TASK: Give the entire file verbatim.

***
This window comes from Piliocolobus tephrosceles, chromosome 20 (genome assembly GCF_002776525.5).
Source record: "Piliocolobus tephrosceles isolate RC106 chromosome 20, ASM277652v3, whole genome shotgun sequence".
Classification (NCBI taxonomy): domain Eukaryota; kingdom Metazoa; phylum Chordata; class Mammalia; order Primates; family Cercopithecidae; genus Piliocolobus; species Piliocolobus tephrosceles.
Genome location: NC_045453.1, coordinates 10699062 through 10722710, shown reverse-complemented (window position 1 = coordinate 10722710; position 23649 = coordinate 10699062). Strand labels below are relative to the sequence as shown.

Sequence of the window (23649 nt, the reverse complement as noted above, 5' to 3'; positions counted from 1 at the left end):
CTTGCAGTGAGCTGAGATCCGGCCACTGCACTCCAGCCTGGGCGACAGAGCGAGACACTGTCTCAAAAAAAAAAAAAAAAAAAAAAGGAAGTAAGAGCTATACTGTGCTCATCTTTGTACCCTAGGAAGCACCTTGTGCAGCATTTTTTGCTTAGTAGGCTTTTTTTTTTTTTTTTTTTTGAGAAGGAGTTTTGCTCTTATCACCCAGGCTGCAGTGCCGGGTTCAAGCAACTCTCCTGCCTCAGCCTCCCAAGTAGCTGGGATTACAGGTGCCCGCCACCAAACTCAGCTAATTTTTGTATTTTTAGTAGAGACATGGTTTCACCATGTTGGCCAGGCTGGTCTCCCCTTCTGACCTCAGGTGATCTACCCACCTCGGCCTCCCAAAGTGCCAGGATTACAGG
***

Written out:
This window comes from Piliocolobus tephrosceles, chromosome 20 (genome assembly GCF_002776525.5).
Source record: "Piliocolobus tephrosceles isolate RC106 chromosome 20, ASM277652v3, whole genome shotgun sequence".
Classification (NCBI taxonomy): domain Eukaryota; kingdom Metazoa; phylum Chordata; class Mammalia; order Primates; family Cercopithecidae; genus Piliocolobus; species Piliocolobus tephrosceles.
Genome location: NC_045453.1, coordinates 10699062 through 10722710, shown reverse-complemented (window position 1 = coordinate 10722710; position 23649 = coordinate 10699062). Strand labels below are relative to the sequence as shown.

Sequence of the window (23649 nt, the reverse complement as noted above, 5' to 3'; positions counted from 1 at the left end):
CTTGCAGTGAGCTGAGATCCGGCCACTGCACTCCAGCCTGGGCGACAGAGCGAGACACTGTCTCAAAAAAAAAAAAAAAAAAAAAAGGAAGTAAGAGCTATACTGTGCTCATCTTTGTACCCTAGGAAGCACCTTGTGCAGCATTTTTTGCTTAGTAGGCTTTTTTTTTTTTTTTTTTTTGAGAAGGAGTTTTGCTCTTATCACCCAGGCTGCAGTGCCGGGTTCAAGCAACTCTCCTGCCTCAGCCTCCCAAGTAGCTGGGATTACAGGTGCCCGCCACCAAACTCAGCTAATTTTTGTATTTTTAGTAGAGACATGGTTTCACCATGTTGGCCAGGCTGGTCTCCCCTTCTGACCTCAGGTGATCTACCCACCTCGGCCTCCCAAAGTGCCAGGATTACAGG